- River Nice is a self-proclaimed anti-capitalist financial planner based in Philadelphia.
- They told Insiders they work with clients who want to be as ethical as possible in what they call an unethical system.
- They also want to enable young people with fewer assets to achieve their financial goals.
Like many young people today, River Nice, 30, believes many of the traditional ways of getting rich under capitalism are unethical.
It’s a value system that makes her career as a financial planner unique.
Rather than relying on the stock market, real estate investing, or passive income schemes, the Philadelphia-based, self-confessed “anti-capitalist” advises clients on how to engage through ethical investing to achieve their financial goals.
This strategy often means avoiding investments that support the fossil fuel industry, private prisons, or border control agencies. And it could involve redistributing wealth to people who need it, for example by using your excess earnings to donate to organizations helping refugees.
“There are some compromises,” said Nice. Customers cannot avoid anything that goes against their values because “capitalism and white supremacy and patriarchy are all completely intertwined structures of oppression,” they said.
A growing majority of young adults are critical of capitalism, a 2021 poll shows, with many decrying the toll of overwork and the affordable housing crisis, for example. In Washington, calls for “taxing the rich” are often based on the fact that wealthy people, particularly millionaires and billionaires, grow much of their wealth through investments such as stocks and real estate rather than a salary, and thus avoid the typical income tax. Proponents often criticize these forms of passive wealth growth, saying they are hallmarks of capitalism and arguing that such investments can never be ethical because they rely on the labor of workers to build wealth for people who already have it .
“As someone who wants to help people with money, wants to help people use money and debt as tools to live the best possible life, I found it super important for my clients to acknowledge that the entire economic model of the United States and the US Majority of the world is not a fair model,” Nice said.
Nice wants to help young people to be conscious and independent when it comes to their money
The stock market is a complicated subject in Nice’s practice.
They believe this is unethical, arguing that workers often do not earn income in proportion to the profits they make for companies. Shareholders are “non-workers” in companies in which they have partial ownership, Nice said, but they believe “employees should own the companies they work for.”
However, Nice said the stock market is inevitable for those making financial plans in the current US economy.
“I don’t see any way to be secure in old age unless we use the stock market to some extent, at least not for the middle and working class,” they said.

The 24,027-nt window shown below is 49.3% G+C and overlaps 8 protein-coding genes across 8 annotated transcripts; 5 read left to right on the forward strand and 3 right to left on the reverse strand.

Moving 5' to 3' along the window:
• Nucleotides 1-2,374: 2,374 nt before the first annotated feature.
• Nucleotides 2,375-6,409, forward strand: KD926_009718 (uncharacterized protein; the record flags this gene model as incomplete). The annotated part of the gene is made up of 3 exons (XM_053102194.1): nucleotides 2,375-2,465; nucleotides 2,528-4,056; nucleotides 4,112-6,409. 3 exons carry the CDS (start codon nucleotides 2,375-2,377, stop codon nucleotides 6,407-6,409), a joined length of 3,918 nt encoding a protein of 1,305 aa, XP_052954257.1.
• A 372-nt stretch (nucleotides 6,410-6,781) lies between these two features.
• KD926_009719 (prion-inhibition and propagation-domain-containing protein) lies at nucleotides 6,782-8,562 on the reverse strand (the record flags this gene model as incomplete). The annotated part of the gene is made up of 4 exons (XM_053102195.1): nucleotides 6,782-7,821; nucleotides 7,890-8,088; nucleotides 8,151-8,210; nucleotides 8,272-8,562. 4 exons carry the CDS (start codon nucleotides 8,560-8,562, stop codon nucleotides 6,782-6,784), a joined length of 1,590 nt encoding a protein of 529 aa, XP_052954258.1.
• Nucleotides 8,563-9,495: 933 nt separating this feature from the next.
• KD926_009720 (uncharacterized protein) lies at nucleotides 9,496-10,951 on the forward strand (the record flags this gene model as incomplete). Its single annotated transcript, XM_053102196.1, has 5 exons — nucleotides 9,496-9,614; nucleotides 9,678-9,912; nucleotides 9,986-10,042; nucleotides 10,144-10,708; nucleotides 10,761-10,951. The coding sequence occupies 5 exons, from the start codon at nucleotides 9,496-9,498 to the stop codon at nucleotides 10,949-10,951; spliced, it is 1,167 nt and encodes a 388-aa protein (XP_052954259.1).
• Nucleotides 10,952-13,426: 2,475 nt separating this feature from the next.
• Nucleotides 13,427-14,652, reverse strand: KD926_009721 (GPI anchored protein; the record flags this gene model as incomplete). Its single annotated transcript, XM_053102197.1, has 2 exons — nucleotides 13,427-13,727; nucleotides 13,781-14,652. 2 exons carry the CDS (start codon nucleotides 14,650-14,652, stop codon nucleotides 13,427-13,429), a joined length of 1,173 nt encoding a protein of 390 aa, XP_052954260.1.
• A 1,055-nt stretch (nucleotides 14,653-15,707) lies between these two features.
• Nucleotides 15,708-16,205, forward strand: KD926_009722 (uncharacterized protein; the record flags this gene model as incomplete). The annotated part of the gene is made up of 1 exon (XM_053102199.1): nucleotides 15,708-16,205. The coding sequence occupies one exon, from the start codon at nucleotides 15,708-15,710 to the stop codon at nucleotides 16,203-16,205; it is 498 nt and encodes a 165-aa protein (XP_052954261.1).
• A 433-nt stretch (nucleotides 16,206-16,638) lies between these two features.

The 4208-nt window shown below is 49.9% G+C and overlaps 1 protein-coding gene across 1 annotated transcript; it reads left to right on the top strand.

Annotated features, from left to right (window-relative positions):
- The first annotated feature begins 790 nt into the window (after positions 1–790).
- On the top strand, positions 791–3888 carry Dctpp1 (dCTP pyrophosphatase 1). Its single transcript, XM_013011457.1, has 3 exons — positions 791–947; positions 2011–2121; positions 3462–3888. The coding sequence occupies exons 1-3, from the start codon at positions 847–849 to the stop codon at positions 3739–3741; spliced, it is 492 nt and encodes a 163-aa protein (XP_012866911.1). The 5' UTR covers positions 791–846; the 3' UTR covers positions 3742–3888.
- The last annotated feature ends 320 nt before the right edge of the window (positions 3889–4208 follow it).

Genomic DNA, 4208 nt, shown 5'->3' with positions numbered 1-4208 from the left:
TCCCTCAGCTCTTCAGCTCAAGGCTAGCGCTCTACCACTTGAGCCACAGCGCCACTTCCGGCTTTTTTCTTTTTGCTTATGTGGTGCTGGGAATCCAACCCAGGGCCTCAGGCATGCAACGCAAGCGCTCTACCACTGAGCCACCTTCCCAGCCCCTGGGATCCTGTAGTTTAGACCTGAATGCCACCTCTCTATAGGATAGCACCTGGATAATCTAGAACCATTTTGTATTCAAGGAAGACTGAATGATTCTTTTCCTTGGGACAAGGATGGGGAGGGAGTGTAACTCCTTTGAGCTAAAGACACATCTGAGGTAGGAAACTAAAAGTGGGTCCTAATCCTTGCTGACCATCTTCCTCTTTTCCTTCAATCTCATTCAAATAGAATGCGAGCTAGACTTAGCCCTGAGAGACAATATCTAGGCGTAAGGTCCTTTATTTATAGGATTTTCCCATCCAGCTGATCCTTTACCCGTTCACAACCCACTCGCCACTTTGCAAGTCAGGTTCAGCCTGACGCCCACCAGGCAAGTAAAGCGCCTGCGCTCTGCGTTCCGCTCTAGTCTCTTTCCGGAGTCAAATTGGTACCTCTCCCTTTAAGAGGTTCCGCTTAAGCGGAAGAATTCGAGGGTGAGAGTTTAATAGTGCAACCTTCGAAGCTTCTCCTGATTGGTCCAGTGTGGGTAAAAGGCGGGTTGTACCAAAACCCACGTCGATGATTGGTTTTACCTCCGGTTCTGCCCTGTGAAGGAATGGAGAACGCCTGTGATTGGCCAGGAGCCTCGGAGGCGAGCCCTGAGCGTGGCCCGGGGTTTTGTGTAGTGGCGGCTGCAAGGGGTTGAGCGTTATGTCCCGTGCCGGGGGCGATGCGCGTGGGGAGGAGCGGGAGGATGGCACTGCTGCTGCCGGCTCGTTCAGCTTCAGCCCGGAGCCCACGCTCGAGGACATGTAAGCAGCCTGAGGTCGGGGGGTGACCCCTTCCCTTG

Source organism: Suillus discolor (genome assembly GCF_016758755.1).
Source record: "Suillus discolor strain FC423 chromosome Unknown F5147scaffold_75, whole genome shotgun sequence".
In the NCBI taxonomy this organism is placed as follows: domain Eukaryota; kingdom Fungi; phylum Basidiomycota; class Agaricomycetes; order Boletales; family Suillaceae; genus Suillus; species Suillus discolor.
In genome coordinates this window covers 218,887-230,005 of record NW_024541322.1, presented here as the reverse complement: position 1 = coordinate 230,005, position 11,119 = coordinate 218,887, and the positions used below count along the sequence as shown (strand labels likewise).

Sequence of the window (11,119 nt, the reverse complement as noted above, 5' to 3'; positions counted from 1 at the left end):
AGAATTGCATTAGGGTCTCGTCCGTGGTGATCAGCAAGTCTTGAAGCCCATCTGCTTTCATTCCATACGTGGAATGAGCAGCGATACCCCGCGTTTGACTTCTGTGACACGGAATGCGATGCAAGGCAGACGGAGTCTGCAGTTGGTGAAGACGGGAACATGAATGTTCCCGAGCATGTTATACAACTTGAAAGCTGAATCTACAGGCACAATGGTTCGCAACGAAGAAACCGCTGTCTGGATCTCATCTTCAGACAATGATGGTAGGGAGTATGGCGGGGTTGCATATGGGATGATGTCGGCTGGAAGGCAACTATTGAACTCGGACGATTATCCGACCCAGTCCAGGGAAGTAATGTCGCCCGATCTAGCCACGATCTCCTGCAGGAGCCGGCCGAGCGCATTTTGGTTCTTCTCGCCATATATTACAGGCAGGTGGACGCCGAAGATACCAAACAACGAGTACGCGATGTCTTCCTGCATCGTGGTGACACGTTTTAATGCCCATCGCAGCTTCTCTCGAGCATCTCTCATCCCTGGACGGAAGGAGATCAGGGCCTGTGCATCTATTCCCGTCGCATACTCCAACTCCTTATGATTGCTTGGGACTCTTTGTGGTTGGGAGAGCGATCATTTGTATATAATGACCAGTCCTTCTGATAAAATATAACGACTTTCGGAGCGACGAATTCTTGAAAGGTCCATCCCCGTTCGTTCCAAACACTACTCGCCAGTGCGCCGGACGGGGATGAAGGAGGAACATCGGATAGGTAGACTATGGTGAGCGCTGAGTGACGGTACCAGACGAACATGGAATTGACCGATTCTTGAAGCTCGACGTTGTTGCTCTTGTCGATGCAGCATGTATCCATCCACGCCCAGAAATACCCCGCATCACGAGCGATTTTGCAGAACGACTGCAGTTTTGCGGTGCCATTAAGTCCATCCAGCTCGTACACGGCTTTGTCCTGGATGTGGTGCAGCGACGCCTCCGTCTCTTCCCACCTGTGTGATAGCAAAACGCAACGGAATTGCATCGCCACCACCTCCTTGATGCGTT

After all, not all of Nice’s clients are wealthy in their Be Intentional company. They said they enjoy working with millennials first, especially queer millennials like themselves, who often find themselves in financially vulnerable situations. A 2019 study found that LGBTQ millennials struggle more financially than other demographics.
This often involves reviewing a customer’s current income, expenses, savings, and debts, and then considering what that customer might want to do in the future. That might seem like one could afford to eat out or take a trip once in a while. Big goals might be to buy a house, go to grad school, have children, or pay for gender-affirming surgery.
“I’m trying to educate as many queer millennials as possible about taking control of their own money and being conscious about their own money,” Nice said. “I think a lot of people feel like money is just a big, scary thing that they have no say in. It comes in, it goes out, and hopefully a 401(k) is involved in preparation for retirement.”
That’s why Nice’s main goal is to give people a sense of “autonomy” when it comes to their finances.
“When you’re just starting out, the best thing you can do is look at the money coming in and going out on a daily basis,” they said. “Are you spending money on things that don’t align with your values or priorities? Make small, incremental changes to better align your daily habits with what’s important to you.”
They added that helping people remove money as a stressor would hopefully give people the time and resources to help others.
“These people may have opportunities to engage in more political activism or build new life structures in ways that were previously too difficult to imagine,” Nice said. “I envision a ripple effect when there is more economic power in this community.”
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